The generalized forces Qh, Qx, Qfl must be computed. The aero­dynamic forces and moments at a section at у are given by Eqs. 15 of §6.10. For a three-dimensional wing, however, the coefficients Lh, La, Mh, Ma, etc., are not only functions of the Mach number M and the reduced frequency k, but also of the aspect ratio of the wing, the wing geometry (taper ratio, sweep angle, etc.), the wing deflection mode (the nodal-line location and the shape of the deflection curve), as well as the spanwise location y. To simplify the calculation, the strip assumption is often introduced, which states that the aerodynamic force acting at any section is the same as if that section were a part of a two-dimensional wing. Furthermore, the induced downwash due to trailing vortices is neglected. Therefore, the coefficients Lh, La, etc., are given by the same tables as those for the two-dimensional case.

Since к = ab/U is proportional to the semichord b, it generally varies across the span. If a particular cross section of the wing is defined as a reference cross section, of which the semichord and the corresponding “reference” reduced frequency are denoted by br and kr — mbfU, respec­tively, then any other cross section with a chord b(y) will have the reduced frequency The coefficients Ьъ, Lx, etc., being functions of k, can thereafter be com­prehended as functions of y, with the reference reduced frequency kr as a parameter.

The generalized force Qh for the oscillating bending motion is obtained by considering the virtual work due to a variation of the generalized coordinate 8h, which corresponds to a virtual displacement 8hf(y). This gives*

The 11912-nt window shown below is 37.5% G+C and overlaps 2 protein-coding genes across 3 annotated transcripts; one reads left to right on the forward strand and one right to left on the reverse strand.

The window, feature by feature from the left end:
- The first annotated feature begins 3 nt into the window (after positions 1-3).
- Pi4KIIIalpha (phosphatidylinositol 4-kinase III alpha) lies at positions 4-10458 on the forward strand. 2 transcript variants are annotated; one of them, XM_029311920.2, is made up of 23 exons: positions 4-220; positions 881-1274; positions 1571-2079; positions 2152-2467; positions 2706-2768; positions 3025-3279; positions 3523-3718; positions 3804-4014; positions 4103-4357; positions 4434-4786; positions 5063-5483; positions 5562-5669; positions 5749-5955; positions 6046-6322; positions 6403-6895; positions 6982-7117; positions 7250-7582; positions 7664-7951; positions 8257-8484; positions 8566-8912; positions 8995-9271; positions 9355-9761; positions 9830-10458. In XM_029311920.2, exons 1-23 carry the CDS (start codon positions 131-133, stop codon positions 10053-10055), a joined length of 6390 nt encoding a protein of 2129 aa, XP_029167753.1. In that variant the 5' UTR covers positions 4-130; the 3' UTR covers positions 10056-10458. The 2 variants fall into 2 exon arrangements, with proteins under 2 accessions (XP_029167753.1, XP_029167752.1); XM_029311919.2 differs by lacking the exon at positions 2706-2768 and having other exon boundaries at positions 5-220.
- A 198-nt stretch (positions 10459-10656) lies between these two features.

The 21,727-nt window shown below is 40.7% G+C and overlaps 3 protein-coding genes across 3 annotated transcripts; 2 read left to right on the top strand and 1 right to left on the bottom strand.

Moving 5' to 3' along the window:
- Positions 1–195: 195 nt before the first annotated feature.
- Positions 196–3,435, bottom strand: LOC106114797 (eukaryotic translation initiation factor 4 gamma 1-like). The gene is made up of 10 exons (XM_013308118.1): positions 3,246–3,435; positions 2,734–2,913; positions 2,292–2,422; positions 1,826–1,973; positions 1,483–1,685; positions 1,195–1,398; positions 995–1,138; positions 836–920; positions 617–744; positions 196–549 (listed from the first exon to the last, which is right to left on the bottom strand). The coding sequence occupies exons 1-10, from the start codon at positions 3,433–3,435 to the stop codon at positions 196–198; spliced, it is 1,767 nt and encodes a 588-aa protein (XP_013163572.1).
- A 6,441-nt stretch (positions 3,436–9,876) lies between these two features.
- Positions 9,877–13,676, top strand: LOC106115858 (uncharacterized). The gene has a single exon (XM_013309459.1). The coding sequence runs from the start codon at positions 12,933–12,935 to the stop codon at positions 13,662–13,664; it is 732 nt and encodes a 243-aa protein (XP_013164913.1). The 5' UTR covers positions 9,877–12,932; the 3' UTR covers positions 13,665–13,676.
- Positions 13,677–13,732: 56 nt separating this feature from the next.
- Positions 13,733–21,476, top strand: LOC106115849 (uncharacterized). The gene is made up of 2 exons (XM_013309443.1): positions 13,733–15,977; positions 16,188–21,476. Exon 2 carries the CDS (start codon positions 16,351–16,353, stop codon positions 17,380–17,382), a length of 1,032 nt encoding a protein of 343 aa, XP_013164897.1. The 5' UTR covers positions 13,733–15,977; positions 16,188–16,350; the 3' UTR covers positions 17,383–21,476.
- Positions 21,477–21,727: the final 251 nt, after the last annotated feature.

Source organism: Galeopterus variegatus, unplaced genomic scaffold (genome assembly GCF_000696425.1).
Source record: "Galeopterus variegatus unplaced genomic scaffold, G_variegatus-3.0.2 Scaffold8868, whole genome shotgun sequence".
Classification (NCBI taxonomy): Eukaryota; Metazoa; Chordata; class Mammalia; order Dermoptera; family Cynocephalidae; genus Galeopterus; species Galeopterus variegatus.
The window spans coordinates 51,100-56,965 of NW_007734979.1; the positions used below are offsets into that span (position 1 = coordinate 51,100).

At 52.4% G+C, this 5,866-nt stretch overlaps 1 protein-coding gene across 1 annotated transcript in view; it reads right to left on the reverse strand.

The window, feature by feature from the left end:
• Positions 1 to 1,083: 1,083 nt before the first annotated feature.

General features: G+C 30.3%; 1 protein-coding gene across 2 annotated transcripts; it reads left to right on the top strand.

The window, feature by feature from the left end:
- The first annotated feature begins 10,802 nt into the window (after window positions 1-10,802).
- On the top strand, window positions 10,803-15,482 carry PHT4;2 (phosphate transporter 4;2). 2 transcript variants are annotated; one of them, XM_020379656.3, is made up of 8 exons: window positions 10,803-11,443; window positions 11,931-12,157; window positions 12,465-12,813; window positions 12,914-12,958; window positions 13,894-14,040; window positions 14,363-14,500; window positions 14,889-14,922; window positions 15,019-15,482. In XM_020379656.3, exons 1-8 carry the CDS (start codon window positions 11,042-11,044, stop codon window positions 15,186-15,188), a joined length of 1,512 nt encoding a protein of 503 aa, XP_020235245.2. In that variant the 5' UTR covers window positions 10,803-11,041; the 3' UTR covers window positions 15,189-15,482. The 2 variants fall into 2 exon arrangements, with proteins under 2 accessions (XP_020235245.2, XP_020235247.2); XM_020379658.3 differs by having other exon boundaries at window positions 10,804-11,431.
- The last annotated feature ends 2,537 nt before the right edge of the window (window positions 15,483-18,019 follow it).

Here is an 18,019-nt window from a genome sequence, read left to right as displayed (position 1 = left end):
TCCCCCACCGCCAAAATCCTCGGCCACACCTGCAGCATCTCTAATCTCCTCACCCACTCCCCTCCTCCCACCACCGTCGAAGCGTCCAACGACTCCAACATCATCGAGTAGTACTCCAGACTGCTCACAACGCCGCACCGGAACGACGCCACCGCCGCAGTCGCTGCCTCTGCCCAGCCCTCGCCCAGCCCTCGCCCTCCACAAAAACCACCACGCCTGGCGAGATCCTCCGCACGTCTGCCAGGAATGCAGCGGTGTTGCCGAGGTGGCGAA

Q„(t)bh = – J’le. a.fy, t)8hf(y)dy

i. e.,

Qi,(t) = – f LKJ1(y, t)f(y)dy (17)

J 0

Similarly,

Qa(t) = J Мея(у, t) ф{у) dy, Qp(t) = ТшреІУ, t)g(y) dy (18)

Substituting Eqs. 15 of § 6.10 into the above equations, we obtain  R

* In Eq. 7 of § 1.6, the generalized coordinate qn and the generalized force Q„ are real valued; then the virtual work 6W is simply S Q„8q„ If the motion q„ is sinusoidal, Q„ is also sinusoidal, and qn, Q„ can be represented by complex representations. As is shown in Eq. 5a of § 5.4, a simple multiplication Q„ 6qn does not represent the virtual work. However, it is readily shown (Nilsson and Langefors7-50) that the sum of the product of Qn with the complex conjugate of 6q„

SfV 8q*n

represents a complex invariant with respect to coordinate transformation from the physical (real) coordinates to the generalized coordinates. The real and imaginary parts of &Wcan be interpreted physically as the “active” and “reactive” energy.

Let qn = q„oeimt, where qn0 is a real number, and Qn = (QnR + iQni)el°d then

8W= (S„r + гQ„i) ■ 6qn0

This equation can be used to compute the proper form of the generalized force Q„, since the complex invariant 6 W can be calculated in the rectangular Cartesian coordin­ates. Equations 17 and 18 are based on this argument.

where br is the semichord at a reference section, and

Ahh = Jo (j) Piy) Lh(y) dy A* =Jo f(y) ф(у) [-£» ~ (^ + dy An =| (j) f(y)g(y) An ~ A ~ e?)Lz] dy Ah = Jo f{y) m Mh ~ dy

A« =£(^-)4 ФЧУ) Ma – (I + efc) (A + Mh)

+ A dy An =| ^ Ф(у) g(y) мр – (^ + Lp – (cp – ep)Mz

+ (cp – ep) [X – + Lzj dy

 (J+ e*) (Cfi ~  Ah =f’(^)3/(2/) g(y)[Th – {Cp – ep)Ph] dy Aa =| Ф(У) g(y) A – (cp – ep)PX — Q-+ a)j Th